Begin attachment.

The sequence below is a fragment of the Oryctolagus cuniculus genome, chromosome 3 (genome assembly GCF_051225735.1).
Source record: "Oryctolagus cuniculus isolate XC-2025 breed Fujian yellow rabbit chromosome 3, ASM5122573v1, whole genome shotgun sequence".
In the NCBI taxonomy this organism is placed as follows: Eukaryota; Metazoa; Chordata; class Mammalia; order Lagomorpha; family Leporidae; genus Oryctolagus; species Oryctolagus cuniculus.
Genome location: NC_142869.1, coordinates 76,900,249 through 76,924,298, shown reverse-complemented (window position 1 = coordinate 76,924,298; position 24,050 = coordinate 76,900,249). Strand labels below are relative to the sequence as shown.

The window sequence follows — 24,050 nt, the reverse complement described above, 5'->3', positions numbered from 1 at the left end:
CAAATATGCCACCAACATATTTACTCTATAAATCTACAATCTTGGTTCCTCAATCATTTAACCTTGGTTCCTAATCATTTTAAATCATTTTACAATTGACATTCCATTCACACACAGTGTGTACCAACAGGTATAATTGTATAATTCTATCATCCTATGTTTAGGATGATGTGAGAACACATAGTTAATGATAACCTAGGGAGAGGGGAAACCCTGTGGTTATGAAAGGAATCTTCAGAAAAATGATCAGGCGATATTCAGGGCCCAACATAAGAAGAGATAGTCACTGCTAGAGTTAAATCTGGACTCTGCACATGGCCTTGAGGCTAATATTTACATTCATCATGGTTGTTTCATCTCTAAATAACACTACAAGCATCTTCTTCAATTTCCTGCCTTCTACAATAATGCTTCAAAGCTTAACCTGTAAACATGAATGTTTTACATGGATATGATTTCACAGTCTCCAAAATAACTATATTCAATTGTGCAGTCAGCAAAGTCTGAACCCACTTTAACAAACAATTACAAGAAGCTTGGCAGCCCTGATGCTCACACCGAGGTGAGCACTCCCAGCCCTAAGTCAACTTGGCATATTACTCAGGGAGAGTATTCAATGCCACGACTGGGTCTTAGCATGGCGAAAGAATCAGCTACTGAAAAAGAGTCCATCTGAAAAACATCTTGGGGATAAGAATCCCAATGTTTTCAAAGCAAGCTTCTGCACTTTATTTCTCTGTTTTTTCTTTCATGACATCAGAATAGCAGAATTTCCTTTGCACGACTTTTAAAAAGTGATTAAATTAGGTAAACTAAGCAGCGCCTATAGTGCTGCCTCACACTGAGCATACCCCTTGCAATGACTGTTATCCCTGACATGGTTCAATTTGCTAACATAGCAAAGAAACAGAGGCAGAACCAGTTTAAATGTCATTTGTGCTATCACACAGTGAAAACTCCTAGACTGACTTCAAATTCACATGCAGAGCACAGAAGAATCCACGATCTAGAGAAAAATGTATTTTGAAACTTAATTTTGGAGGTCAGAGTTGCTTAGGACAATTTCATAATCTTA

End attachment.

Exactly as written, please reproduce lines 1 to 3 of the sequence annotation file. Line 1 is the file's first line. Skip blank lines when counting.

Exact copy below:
The sequence below is a fragment of the Oryctolagus cuniculus genome, chromosome 3 (genome assembly GCF_051225735.1).
Source record: "Oryctolagus cuniculus isolate XC-2025 breed Fujian yellow rabbit chromosome 3, ASM5122573v1, whole genome shotgun sequence".
In the NCBI taxonomy this organism is placed as follows: Eukaryota; Metazoa; Chordata; class Mammalia; order Lagomorpha; family Leporidae; genus Oryctolagus; species Oryctolagus cuniculus.